Wednesday, June 20

Enhancing News Releases: International Paper

International Paper (IP), which is a global uncoated paper and packaging company, demonstrated what is likely to be considered by most to be a best practice in blending traditional news releases and digital media features. And they did it for the right reasons.

In a news release (we ran a portion of it on our business giving blog), International Paper recognizes two outstanding efforts to protect natural resources through leadership in conservation and education. Most public relations practitioners know the drill: Company X together with Nonprofit Z recognized so and so and so and so on date at place.

Sure, the release is mostly traditional and follows an emerging trend of being "pat" quote heavy: "So and so and so and so are great people who do great things," said so and so. "And that is why it makes sense that our great company and a great nonprofit gave them a great award." Only one quote survived in our version and that might have been too much.

(Note to IP: I'm not making fun of the release as much as I am poking at public relations rules, which seem to only work for members of the media who claim they want to write their own stories. I've written several thousand releases, just like this one, but perhaps with a few quotes less.)

So what caught our attention?

There is an added element that, although easily missed, is brilliant. In addition to the sum-ups of John Tippett (2007 IP Conservation Partnership recipient), who was recognized for his work to protect Virginia's Rappahannock River, and Donald Sprangers (2007 IP Environmental Education recipient), who was honored for outstanding curriculum innovation and cooperative education, IP linked to two mini-documentaries on YouTube. They focus on the merits of each individual's program.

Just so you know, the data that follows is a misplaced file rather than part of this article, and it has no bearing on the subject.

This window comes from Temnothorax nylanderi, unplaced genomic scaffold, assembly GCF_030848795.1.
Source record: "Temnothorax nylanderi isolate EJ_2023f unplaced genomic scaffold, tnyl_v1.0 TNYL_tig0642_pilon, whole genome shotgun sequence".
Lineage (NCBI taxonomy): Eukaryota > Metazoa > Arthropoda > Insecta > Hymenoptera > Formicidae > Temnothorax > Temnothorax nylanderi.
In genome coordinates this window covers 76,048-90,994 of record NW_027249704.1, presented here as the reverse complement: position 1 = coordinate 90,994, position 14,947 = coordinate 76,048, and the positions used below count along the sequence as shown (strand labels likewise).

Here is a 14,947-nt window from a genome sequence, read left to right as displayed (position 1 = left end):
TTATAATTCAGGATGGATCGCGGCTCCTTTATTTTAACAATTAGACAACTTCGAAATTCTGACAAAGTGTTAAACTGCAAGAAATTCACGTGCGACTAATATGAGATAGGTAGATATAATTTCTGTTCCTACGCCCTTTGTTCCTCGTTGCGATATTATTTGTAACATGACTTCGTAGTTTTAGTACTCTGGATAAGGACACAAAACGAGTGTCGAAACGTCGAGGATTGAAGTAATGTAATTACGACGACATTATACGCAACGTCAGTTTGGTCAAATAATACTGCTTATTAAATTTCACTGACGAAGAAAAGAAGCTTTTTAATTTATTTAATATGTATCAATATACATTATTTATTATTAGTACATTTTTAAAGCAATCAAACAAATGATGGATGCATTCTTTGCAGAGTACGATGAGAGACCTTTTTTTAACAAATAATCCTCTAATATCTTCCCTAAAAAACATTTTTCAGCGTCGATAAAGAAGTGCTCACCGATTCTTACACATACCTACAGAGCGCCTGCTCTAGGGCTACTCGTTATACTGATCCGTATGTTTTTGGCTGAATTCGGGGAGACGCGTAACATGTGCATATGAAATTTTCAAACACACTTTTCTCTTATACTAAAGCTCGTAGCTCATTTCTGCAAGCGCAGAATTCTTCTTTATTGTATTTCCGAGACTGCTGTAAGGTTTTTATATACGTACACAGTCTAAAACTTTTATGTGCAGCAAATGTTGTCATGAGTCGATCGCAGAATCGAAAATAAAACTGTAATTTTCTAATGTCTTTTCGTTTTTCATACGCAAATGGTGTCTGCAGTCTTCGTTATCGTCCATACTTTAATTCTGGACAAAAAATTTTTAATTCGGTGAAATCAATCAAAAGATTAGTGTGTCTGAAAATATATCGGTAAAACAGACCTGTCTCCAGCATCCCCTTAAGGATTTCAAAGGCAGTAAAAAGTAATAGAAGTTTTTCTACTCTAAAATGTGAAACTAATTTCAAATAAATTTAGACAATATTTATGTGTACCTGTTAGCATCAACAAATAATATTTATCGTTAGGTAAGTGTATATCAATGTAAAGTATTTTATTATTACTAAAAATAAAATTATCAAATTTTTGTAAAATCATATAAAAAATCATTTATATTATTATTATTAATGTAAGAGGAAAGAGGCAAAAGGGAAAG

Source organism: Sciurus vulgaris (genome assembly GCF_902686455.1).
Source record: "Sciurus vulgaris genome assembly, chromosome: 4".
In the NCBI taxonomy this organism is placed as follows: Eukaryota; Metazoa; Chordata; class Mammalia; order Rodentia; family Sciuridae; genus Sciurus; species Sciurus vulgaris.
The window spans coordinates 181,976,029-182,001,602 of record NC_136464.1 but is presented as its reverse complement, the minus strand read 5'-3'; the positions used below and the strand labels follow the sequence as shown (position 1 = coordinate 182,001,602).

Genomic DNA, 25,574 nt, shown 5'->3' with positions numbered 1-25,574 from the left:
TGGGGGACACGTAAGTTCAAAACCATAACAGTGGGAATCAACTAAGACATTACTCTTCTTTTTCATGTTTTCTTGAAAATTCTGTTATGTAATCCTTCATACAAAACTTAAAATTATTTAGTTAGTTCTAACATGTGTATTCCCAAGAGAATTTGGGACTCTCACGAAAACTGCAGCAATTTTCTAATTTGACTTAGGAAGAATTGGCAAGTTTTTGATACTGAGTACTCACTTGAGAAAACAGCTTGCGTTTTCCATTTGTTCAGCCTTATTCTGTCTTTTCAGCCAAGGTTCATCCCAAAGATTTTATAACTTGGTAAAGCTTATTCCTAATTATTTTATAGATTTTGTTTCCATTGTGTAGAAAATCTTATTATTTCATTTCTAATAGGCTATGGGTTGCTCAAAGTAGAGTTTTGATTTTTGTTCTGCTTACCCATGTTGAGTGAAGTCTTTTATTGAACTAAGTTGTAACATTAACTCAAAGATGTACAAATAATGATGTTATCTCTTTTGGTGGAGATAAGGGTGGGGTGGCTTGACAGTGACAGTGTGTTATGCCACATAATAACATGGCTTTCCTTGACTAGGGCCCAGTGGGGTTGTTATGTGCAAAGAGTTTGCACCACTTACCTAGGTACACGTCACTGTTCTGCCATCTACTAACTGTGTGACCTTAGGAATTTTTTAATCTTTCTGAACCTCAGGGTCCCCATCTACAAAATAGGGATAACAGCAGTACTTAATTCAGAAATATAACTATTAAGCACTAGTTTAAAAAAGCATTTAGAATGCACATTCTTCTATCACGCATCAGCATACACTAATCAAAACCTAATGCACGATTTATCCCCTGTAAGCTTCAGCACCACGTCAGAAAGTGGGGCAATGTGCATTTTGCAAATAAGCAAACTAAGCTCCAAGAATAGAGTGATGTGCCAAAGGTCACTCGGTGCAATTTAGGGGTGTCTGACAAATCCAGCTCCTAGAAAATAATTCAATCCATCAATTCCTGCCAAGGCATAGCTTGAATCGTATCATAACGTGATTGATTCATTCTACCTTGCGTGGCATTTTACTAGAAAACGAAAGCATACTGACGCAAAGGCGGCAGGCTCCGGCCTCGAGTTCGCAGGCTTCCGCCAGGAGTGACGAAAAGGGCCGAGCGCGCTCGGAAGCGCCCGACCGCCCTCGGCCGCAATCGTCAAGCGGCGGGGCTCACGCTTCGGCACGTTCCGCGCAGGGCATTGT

You can catch Tippett's IP-produced video here and Springer's IP-produced video here. While we could probably nit pick a few camera angles, these documentaries, at just over three minutes each, add volumes to the release.

So what makes them work?

Strategic Consideration. Much like the recognition program and release, these documentaries fit the company's strategic message to make products in a safe and healthful workplace, to manage natural resources wisely, and to continually improve its environmental performance.

Multipurpose Communication. While they won't draw as much attention as the latest uncensored celebrity video or campy college pick, the videos stand alone in telling two interesting environmental stories separate from the release. In sum, while the release works for the media, the videos will work for anyone. As a bonus, both groups now have a 3-minute presentation about their efforts.

Message Reinforcement. The videos reinforce the release with new, detailed information that drives home precisely why these two conservationists were chosen. It establishes credibility that few releases do while avoiding the duplication of information.

Demonstrated Credibility. The award program, which is a joint program between IP and The Conservation Fund, is a great example of business giving and philanthropic partnering with its own merit. With the documentaries, IP didn't flood the footage with executive cameos and company quotes (thank you), making it a fine example of credible corporate generosity.

I could list at least a dozen more reasons why this is a best practice without the benefit of seeing a work plan because the strategy is obvious and the tactical craftsmanship spot on. Sure, not every company will be willing to invest in digital media to enhance a news release, but I'm thrilled IP did.

Not only did IP demonstrate communication savvy, but it also gives us a glimpse into why we don't necessarily have to reinvent the news release to make it work with multiple audiences. Public relations professionals who are crafting "social media releases," please pay attention.




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